A Case Of Motivated Cultural Cognition: China's Normative Arbitration Of International Business Disputes, Pat K. Chew Jan 2018

A Case Of Motivated Cultural Cognition: China's Normative Arbitration Of International Business Disputes, Pat K. Chew

Articles

The centuries-old conception of judges and arbitrators as highly predictable and objective is being dismantled. In its place, a much more textured, complicated, and challenging understanding of legal decision-making is being constructed. New research on “Motivated Cognition” demonstrates that judges and arbitrators are more human than mechanical, pouring themselves – and the cultural and institutional contexts within which they act – into their decision making. This article extends the emerging model of Motivated Cultural Cognition, a form of Motivated Cognition, to the global stage, investigating arbitration of business disputes between two world-powers: United States and China. Through a first-of-its-kind empirical study of ...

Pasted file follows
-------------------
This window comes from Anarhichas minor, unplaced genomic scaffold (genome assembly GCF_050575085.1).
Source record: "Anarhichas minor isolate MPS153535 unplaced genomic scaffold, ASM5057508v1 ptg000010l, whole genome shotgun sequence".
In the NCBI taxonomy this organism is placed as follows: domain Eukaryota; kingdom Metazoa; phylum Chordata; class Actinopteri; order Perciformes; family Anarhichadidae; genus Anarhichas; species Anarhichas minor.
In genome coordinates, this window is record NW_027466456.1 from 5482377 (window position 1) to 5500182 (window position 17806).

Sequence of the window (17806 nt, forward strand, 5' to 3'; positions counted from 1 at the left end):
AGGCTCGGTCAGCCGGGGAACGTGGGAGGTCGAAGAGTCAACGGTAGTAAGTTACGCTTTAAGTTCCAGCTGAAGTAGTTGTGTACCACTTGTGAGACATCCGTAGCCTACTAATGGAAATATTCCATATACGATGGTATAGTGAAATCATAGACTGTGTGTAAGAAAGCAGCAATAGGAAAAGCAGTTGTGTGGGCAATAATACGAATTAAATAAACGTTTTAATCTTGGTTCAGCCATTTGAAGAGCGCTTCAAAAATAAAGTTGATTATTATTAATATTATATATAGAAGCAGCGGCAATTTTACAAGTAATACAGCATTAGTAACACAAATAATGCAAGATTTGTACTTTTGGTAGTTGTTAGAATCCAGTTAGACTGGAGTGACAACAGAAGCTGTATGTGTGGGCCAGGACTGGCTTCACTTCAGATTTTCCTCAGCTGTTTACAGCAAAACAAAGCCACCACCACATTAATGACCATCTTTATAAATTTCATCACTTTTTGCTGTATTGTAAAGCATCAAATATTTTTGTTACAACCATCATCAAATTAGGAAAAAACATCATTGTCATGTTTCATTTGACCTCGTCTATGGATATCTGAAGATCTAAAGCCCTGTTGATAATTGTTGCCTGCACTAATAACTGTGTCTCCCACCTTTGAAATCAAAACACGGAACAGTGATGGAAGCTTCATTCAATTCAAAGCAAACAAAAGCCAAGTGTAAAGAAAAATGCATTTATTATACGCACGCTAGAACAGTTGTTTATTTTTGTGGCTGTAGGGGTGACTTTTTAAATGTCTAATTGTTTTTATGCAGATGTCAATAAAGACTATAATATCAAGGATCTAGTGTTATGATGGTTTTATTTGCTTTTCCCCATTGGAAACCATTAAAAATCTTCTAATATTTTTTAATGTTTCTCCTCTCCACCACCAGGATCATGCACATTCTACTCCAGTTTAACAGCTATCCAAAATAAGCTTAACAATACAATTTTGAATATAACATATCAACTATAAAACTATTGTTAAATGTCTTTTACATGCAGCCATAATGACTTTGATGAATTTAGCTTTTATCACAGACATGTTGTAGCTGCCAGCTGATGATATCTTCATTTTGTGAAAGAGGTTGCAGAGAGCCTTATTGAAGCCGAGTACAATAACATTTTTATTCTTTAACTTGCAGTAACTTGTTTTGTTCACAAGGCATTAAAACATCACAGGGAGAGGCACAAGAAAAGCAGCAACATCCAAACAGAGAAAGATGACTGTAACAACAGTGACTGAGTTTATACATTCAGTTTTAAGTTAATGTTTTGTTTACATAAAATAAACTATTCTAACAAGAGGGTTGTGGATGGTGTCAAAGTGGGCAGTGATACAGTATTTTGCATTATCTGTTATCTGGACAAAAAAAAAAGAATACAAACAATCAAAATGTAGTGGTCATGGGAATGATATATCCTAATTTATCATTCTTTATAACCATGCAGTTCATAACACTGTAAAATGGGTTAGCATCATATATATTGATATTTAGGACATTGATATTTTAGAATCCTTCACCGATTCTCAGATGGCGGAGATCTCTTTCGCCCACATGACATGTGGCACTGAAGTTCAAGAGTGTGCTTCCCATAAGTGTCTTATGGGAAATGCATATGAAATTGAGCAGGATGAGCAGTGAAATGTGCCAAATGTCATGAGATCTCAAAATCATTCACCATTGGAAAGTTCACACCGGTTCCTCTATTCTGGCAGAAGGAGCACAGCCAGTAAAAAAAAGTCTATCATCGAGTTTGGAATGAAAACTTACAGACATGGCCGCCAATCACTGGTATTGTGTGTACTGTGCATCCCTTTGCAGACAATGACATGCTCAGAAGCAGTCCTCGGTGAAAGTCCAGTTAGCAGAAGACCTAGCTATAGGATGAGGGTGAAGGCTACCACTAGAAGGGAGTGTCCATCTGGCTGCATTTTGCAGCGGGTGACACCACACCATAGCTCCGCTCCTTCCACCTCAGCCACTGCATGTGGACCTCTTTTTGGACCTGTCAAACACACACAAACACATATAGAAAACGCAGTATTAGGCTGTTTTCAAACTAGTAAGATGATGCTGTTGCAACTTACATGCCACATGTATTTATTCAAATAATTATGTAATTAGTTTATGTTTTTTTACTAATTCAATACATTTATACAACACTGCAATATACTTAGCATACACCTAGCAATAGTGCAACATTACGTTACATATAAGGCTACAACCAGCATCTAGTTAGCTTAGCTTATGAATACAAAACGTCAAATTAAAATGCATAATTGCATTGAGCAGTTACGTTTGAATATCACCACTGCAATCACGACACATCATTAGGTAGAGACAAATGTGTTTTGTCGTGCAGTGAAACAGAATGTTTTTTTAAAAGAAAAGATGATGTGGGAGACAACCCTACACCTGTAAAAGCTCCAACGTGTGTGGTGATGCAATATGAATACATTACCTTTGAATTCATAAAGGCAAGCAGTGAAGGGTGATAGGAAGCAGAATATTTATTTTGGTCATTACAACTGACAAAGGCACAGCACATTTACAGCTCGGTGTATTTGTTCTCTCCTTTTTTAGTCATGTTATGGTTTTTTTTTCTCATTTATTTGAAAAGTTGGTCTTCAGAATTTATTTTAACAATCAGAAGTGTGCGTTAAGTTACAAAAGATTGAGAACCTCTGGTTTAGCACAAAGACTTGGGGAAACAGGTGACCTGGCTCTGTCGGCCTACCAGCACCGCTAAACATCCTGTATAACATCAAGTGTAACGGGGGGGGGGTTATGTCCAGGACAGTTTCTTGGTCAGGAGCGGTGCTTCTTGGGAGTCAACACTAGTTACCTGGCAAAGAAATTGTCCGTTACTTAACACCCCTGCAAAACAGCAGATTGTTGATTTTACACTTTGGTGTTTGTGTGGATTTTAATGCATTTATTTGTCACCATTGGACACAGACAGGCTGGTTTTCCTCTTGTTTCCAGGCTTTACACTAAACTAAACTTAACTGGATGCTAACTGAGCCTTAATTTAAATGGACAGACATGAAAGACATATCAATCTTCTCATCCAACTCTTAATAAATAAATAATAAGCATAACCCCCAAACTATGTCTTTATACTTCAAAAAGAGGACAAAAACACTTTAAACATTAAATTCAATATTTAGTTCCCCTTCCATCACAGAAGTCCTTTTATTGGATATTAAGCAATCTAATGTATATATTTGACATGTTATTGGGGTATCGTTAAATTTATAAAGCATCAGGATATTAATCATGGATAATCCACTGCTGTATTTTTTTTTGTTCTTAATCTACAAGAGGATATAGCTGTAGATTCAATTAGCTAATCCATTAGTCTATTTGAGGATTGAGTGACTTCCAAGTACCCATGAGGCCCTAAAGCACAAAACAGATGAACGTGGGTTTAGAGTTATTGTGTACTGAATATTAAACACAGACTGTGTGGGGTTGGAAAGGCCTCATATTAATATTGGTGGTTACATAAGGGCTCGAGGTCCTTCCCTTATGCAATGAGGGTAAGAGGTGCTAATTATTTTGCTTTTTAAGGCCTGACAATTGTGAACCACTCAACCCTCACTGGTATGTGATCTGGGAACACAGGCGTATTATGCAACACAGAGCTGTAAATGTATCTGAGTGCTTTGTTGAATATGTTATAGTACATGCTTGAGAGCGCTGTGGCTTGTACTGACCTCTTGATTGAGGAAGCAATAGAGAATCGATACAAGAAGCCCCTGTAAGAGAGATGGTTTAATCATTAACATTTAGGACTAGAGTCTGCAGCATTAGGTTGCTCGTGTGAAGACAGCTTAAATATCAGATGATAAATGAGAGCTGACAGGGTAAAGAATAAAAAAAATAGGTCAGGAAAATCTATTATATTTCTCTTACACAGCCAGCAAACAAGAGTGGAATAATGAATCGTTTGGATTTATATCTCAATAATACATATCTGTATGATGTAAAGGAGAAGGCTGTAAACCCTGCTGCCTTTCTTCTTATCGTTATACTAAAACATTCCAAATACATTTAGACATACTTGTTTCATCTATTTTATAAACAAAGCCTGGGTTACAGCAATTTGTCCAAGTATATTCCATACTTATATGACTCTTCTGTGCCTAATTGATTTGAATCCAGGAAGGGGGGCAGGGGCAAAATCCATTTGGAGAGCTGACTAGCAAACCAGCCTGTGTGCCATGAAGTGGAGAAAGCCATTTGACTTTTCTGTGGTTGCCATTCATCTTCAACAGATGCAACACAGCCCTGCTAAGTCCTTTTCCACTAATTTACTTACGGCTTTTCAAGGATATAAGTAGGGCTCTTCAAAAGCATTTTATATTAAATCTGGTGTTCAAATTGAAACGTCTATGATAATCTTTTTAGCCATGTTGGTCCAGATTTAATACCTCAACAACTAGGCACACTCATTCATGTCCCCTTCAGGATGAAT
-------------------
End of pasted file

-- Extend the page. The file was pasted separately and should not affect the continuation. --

Is The License Still The Product?, Robert W. Gomulkiewicz Jan 2018

Is The License Still The Product?, Robert W. Gomulkiewicz

Articles

The Supreme Court rejected the use of patent law to enforce conditional sales contracts in Impression Products v. Lexmark. The case appears to be just another step in the Supreme Court’s ongoing campaign to reset the Federal Circuit’s patent law jurisprudence. However, the decision casts a shadow on cases from all federal circuits that have enforced software licenses for more than 20 years and potentially imperils the business models on which software developers rely to create innovative products and to bring those products to market in a variety of useful ways.

For over two decades, we could say ...


Contracts Ex Machina, Kevin Werbach, Nicolas Cornell Nov 2017

Contracts Ex Machina, Kevin Werbach, Nicolas Cornell

Articles

Smart contracts are self-executing digital transactions using decentralized cryptographic mechanisms for enforcement. They were theorized more than twenty years ago, but the recent development of Bitcoin and blockchain technologies has rekindled excitement about their potential among technologists and industry. Startup companies and major enterprises alike are now developing smart contract solutions for an array of markets, purporting to offer a digital bypass around traditional contract law. For legal scholars, smart contracts pose a significant question: Do smart contracts offer a superior solution to the problems that contract law addresses? In this article, we aim to understand both the potential and ...